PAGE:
What does Eudaimonic Utilitarianism say? Well, if the friend really knew everything that was going on, would she be happier and prefer to know the truth in this situation, or be happier and prefer not to know? I would suggest she would be happier and prefer not to know, in which case Eudaimonic Utilitarianism agrees with Classical Utilitarianism and says we should lie to protect the secret of the surprise birthday party.

 

Again, what's the difference between eudaimonia and preference-fulfillment? Basically, preference-fulfillment is based on people's subjective preferences, while Eudaimonia is based on objective well-being, or as I like to explain, the happiness they would feel if they had perfect information.

 

The difference is somewhat subtle to the extent that a person's "true" preferences are supposed to be “the preferences he would have if he had all the relevant factual information, always reasoned with the greatest possible care, and were in a state of mind most conducive to rational choice.” (Harsanyi 1982) Note that relevant factual information is not the same thing as perfect information.

 

For instance, take the classic criticism of Utilitarianism in the form of the scenario where you hang an innocent man to satisfy the desires for justice of the unruly mob. Under both hedonistic and preference utilitarianism, the hanging of the innocent man can be justified because hanging the innocent man satisfies both the happiness of the mob, and the preferences of the mob. However, hanging an innocent man does not satisfy the Eudaimonia of the mob, because if the people in the mob knew that the man was innocent and were truly rational, they would not want to hang him after all. Note that in this case they only have this information under perfect information, as it is assumed that the man appears to all rational parties to be guilty even though he is actually innocent.

 

So, Eudaimonia assumes that in a hypothetical state of perfect information and rationality (that is to say objectivity), a person's happiness would best be satisfied by actions that might differ from what they might prefer in their normal subjective state, and that we should commit to the actions that satisfy this objective happiness (or well-being), rather than satisfy subjective happiness or subjective preferences.

 

For instance, we can take the example from John Rawls of the grass-counter. "Imagine a brilliant Harvard mathematician, fully informed about the options available to her, who develops an overriding desire to count the blades of grass on the lawns of Harvard." Under both hedonistic and preference utilitarianism, this would be acceptable. However, a Eudaimonic interpretation would argue that counting blades of grass would not maximize her objective happiness, that there is an objective state of being that would actually make her happier, even if it went against her personal preferences, and that this state of being is what should be maximized. Similarly, consider the rational philosopher who has come to the conclusion that life is meaningless and not worth living and therefore develops a preference to commit suicide. This would be his "true" preference, but it would not maximize his Eudaimonia. For this reason, we should try to persuade the suicidal philosopher not to commit suicide, rather than helping him do so.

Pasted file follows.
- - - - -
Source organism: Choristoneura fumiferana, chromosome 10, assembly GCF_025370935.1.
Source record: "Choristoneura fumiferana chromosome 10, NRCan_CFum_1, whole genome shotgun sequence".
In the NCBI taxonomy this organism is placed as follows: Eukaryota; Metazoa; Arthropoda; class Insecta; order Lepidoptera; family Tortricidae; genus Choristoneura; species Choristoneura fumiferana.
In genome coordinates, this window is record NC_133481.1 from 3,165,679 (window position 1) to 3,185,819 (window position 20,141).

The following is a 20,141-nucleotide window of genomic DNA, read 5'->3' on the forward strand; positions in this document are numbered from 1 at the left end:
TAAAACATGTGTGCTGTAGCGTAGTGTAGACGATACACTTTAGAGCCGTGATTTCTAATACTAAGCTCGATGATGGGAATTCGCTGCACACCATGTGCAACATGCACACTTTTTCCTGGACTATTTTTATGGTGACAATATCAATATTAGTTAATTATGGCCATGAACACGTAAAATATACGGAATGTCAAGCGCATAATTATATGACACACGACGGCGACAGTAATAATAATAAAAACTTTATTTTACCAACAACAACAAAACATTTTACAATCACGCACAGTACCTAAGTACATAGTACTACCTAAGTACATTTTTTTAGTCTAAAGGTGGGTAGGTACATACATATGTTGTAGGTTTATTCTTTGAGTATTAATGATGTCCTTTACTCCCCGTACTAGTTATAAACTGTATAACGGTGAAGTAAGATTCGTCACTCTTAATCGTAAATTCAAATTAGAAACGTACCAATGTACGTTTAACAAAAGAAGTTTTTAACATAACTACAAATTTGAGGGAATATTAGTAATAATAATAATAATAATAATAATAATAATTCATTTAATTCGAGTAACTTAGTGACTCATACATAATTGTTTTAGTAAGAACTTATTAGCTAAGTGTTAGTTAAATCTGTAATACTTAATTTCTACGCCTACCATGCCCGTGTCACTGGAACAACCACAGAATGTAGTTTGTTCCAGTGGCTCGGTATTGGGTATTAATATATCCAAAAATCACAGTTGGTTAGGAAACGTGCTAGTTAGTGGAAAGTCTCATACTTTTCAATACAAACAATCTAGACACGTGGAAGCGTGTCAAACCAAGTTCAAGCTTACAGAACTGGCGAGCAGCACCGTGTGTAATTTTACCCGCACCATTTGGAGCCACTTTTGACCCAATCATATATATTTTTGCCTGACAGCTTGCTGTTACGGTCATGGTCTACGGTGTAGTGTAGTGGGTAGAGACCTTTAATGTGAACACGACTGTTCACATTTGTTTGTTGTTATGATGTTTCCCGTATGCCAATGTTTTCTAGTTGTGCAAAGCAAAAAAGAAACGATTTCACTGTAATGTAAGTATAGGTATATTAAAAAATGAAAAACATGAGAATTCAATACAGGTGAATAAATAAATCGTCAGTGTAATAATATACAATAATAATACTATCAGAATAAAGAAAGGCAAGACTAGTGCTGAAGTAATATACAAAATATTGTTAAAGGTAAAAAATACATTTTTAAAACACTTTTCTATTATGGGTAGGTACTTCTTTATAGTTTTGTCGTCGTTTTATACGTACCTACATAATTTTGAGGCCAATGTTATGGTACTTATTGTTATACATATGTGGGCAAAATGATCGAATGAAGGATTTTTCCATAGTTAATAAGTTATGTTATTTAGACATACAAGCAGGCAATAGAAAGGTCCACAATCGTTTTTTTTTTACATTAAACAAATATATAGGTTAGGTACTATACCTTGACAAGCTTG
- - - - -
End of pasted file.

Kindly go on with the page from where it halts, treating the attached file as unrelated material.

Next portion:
How does Eudaimonia compare with Eliezer Yudkowsky’s concept of Coherent Extrapolated Volition (CEV)? Similarly to Eudaimonia, CEV is based on what an idealized version of us would want "if we knew more, thought faster, were more the people we wished we were, had grown up farther together". This is similar to but not the same thing as an idealized version of us with perfect information and with perfect rationality. Arguably Eudaimonia is sort of an extreme form of CEV that endorses the limits in this regard.

 

Furthermore, CEV assumes that the desires of humanity converge. The concept of Eudaimonia does not require this. The Eudaimonia of different sentient beings may well conflict, in which case Eudaimonic Utilitarianism takes the Utilitarian route and suggests the compromise of maximizing Eudaimonia for the greatest number of sentient beings, with a hierarchical preference for more conscious beings such as humans, over say ants. This is not to say that humans are necessarily absolute utility monsters to the ants. One could instead set it up so that the humans are much more heavily weighted in the moral calculus by their level of consciousness. Though that could conceivably lead to the situation where a billion ants might be more heavily weighted than a single human. If such a notion is anathema to you, then perhaps making humans absolute utility monsters may be reasonable to you after all. However, keep in mind that the same argument can be made that a superintelligent A.I. is a utility monster to humans. The idea that seven billion humans might outweigh one superintelligent A.I. in the moral calculus may not be such a bad idea.

 

In any case, Eudaimonic Utilitarianism does away with many of the unintuitive weaknesses of both Classical Hedonistic Utilitarianism, and Preference Utilitarianism. It validates our intuitions about the importance of authenticity and rationality in moral behaviour. It also attempts to unify morality and rationality. Though it is not without its issues, not the least of which being that it incorporates a very simplified view of human values, I nevertheless offer it as an alternative to other existing forms of Utilitarianism for your consideration.